When humans retreat, do animals surge ahead?

When the COVID-19 pandemic hit us way back in 2020, several regions across the world went into lockdown. Around the same time, several stories of wildlife sightings at unusual places surfaced. A group of animal movement researchers tells us more about what could have caused this.

At some point in 2020, more than half the world’s population was said to have been under lockdown. With hardly any human movement, many bustling places became quiet. That was when “cougars were seen prowling through the suburbs of Santiago, Chile, golden jackals became more active during the day in Tel Aviv, Israel, and dolphins appeared in the normally busy harbour of Trieste, Italy”. This made animal movement researchers wonder if human movement impacted animal movement or if humans were simply noticing animal presence better during the pandemic. And so, they commenced the COVID-19 Bio-Logging Initiative. Many of the researchers were already studying animals and recording their movements through GPS tags, etc. The devices continued their work during the lockdown too, helping them compare animal movement during and before the pandemic.

Their data showed movements for thousands of animals, “from 43 species including elephants, giraffes, bears, deer and cougars”. The researchers could “look at how their behaviour and movement patterns changed during the lockdowns in 2020 compared to the same period one year earlier”. Both humans and the structures (including buildings and vehicles) they build can impact animal mobility, and the study showed this- “mammals were 36 per cent closer to roads during lockdown, and that their movement distances over ten days were 73 per cent longer during strict lockdowns compared to the same period one year earlier”. The researchers feel that less traffic could have helped mammals get closer to roads while absence of humans could have prompted them to explore new areas.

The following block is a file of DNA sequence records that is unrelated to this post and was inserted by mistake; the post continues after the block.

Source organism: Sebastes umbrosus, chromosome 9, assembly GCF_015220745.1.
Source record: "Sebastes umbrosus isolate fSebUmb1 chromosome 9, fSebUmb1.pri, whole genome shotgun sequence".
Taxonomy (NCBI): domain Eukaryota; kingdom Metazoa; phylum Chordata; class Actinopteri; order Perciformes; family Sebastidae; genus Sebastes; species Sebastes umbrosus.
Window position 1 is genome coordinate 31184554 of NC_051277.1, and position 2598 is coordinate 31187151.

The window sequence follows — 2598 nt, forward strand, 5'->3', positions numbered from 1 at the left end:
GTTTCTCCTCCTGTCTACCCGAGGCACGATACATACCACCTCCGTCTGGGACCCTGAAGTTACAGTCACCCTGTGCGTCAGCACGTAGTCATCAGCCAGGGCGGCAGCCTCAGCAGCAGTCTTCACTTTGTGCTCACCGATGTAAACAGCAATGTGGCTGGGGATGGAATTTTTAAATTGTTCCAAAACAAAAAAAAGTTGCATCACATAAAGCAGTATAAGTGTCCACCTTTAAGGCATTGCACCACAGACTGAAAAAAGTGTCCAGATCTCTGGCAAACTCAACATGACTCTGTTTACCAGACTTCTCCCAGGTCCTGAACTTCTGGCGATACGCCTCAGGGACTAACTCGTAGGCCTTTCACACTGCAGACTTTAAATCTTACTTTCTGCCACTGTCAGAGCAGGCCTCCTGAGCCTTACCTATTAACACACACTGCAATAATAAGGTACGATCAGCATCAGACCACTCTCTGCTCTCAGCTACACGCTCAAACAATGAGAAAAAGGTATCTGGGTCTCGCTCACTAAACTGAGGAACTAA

But not all species demonstrated this change, indicating difference in lockdown policies among countries and “differences between species in their ability to change behavior”. It is likely that “some species are more flexible in how they respond to changes in human activities”.

The findings of the study point to how humans impact animal behaviour. “With this knowledge we can start to think of new ways to change our behaviour that will positively impact wildlife.”

Picture Credit : Google 

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